Gambuti hit .320/.397/.633 with 39 RBI in 34 games in 1989. He was 7 for 21 with four walks, two doubles and a homer in the finals as Rimini lost to Grosseto. Italy won the 1989 European Championship and Gambuti did his share, hitting .314/.400/.629 with a team-best three home runs and 12 RBI while starting at catcher and playing DH when DH Bianchi moved to catcher. Robert Niggebrugge of the Netherlands was named European Championship MVP.

Elio batted .399/.477/.685 with 37 walks, 74 runs, 28 doubles, 12 home runs and 57 RBI in 61 games in 1990 then was 17 for 29 with three doubles, a homer, two walks, five runs and five RBI in the finals but Rimini still fell to Nettuno. He tied Martin Montano for third in runs, tied Ernesto Gomez and Jim Morrison for 6th in home runs, tied Alberto Gallusi for the double lead, tied Ken Clawson for 4th in hits (93) and was .027 shy of batting champion Carelli. In the 1990 Baseball World Cup, he hit .385/.500/.692 starting at catcher and backing up Bianchi at DH; he had no errors in the field. He led the Azzurri in slugging (.025 over Bianchi), tied Bianchi for the homerun lead (2), had two of Italy's three game-winning RBI and was third on the club in OBP (behind Bianchi and Andrea Succi).

In 1991, Gambuti hit .347/.419/.563 with 14 doubles, 40 runs and 40 RBI in 36 games for Rimini. He was 4th in runs, tied Massimo Fochi for fifth in RBI and tied Leonardo Schianchi for second in two-baggers. He was only 3 for 20 with a double and eight whiffs in the playoffs, as Rimini fell to Parma. He hit .333/.412/.600 in the 1991 Intercontinental Cup but allowed 10 steals in 11 tries and had an error and passed ball in four games; he split the catching with Bianchi and Francesco Petruzzelli. In the 1991 European Championship, he batted .368/.478/.895 with 3 homers and 13 RBI in five games as Italy won it all; he again split catching with Pettruzzelli and Bianchi (Bianchi also played 1B, LF and DH) and this time made no errors. Despite only appearing in five of their nine games, Gambuti tied Fochi for the Italian lead in home runs, was second to Fochi in slugging and tied Trinci and Bianchi for the RBI lead. Trinci was named MVP.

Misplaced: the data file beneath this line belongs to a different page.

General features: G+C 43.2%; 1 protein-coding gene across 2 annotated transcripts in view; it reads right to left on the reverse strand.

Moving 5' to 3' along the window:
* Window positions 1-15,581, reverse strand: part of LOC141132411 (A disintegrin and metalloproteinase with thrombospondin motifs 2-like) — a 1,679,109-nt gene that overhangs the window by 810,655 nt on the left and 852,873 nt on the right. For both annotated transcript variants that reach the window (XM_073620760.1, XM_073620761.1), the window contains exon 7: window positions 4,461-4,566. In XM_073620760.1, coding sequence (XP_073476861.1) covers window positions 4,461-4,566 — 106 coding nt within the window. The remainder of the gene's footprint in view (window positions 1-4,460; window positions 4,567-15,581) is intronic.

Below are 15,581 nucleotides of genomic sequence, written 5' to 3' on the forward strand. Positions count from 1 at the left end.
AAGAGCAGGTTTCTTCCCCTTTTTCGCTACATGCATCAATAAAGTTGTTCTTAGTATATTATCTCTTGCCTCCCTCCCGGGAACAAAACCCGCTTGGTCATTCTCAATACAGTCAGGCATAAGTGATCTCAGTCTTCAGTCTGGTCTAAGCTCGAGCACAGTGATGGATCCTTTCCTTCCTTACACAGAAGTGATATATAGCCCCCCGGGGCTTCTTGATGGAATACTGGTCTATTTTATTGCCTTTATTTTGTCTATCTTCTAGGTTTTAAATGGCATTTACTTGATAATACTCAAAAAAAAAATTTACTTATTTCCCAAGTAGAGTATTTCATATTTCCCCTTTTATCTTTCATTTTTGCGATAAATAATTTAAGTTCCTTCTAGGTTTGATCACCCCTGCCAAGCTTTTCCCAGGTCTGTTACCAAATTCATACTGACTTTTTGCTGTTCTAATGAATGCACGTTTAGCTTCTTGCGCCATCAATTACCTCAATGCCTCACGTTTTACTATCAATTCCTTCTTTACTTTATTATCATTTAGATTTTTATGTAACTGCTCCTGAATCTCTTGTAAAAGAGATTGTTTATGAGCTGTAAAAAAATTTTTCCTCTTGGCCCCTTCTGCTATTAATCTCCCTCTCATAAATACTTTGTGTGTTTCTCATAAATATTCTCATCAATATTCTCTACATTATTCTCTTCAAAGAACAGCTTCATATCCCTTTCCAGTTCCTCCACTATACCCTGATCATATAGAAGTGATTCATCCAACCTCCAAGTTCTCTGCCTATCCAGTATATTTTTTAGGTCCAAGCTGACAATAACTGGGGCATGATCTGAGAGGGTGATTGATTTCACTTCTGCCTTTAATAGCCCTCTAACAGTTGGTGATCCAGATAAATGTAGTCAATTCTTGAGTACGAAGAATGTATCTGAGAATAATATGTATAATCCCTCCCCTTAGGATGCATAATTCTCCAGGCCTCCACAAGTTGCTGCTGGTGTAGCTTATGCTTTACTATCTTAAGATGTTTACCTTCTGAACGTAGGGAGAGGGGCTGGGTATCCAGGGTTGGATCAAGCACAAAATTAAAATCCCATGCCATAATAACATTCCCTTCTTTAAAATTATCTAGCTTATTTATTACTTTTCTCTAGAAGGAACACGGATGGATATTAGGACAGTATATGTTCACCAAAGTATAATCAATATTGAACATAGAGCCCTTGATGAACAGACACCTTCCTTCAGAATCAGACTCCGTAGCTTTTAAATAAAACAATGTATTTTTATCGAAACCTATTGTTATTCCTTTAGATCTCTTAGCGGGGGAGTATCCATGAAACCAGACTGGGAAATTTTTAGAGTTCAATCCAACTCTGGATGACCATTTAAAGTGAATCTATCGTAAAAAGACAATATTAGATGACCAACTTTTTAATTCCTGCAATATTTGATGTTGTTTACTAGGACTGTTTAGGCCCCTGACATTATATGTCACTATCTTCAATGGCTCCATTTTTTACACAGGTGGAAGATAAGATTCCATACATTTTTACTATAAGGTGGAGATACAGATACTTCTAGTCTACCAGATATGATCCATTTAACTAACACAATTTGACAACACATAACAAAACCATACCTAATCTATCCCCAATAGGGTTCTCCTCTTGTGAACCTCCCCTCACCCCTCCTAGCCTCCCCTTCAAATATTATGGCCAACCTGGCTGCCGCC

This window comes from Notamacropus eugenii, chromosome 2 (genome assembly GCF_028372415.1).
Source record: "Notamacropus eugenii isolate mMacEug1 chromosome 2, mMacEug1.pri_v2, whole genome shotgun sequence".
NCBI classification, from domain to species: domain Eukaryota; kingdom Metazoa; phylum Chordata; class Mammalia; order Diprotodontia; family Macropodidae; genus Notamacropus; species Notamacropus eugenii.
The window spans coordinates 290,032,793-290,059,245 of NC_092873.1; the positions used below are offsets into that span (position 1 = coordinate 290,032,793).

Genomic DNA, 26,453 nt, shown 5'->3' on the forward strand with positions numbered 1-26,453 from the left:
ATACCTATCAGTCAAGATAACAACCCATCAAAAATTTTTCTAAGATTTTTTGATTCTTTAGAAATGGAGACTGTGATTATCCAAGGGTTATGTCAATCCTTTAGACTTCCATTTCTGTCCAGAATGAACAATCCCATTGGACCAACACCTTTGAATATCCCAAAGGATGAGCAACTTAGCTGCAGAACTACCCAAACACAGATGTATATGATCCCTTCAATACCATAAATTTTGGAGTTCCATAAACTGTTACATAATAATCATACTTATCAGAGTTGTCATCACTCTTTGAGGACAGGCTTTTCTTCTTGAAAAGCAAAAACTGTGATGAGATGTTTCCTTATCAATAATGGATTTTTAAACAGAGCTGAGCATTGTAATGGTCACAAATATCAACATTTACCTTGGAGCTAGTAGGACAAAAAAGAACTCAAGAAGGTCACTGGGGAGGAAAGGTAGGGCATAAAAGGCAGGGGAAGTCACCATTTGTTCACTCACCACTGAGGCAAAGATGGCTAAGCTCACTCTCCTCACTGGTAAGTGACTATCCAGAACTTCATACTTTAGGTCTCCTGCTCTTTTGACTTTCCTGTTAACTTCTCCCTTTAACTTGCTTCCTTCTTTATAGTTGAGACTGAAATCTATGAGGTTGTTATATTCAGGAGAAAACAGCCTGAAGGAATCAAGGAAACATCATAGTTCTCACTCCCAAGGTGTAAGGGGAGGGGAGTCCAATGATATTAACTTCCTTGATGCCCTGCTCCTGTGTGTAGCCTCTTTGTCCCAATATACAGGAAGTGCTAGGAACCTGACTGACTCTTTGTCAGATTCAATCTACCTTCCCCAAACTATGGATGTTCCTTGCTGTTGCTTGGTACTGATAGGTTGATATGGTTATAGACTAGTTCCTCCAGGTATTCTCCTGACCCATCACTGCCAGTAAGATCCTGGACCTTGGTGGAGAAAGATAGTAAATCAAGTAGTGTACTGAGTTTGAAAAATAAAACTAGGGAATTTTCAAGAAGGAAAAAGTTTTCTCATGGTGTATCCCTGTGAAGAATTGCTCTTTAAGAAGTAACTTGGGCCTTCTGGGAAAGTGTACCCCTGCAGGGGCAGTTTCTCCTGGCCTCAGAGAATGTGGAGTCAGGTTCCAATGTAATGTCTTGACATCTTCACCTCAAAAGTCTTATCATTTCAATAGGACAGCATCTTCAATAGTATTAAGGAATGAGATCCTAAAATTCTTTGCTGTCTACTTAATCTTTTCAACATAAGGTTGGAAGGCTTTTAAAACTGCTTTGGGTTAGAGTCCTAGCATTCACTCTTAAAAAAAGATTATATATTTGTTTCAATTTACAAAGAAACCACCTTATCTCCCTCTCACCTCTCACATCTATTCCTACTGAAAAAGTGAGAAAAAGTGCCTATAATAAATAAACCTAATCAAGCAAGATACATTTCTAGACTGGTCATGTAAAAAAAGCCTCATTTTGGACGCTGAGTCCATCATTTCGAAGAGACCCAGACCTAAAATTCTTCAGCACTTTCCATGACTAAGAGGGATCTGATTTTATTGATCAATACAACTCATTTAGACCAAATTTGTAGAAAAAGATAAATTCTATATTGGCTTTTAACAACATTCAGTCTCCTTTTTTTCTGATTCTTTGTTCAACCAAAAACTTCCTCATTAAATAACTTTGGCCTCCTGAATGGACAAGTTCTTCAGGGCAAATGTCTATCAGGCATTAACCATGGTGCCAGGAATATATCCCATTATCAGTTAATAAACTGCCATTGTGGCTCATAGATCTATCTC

At age 30, he hit .414/.485/.593 with 43 runs in 36 games in the 1992 season. He was third in runs, one behind co-leaders David Sheldon and Marco Mazzieri and led in hits (60, 3 more than Carelli); Darryl Brinkley won the batting title handily at .462. In the finals, he was 2 for 11 with two walks and three runs as Rimini swept Bologna in three games. In the 1992 Olympics, he starting at catcher ahead of Luigi Carrozza and Petruzzelli. He was 3 for 19 with a double and a RBI in six games in Barcelona, while fielding .938 (one error), having two passed balls and allowing 9 steals in 11 tries. He had the lowest average of any Italian starter. It would be his last international tournament due to off-field work commitments (baseball not paying enough in Italy for players to support themselves without other jobs).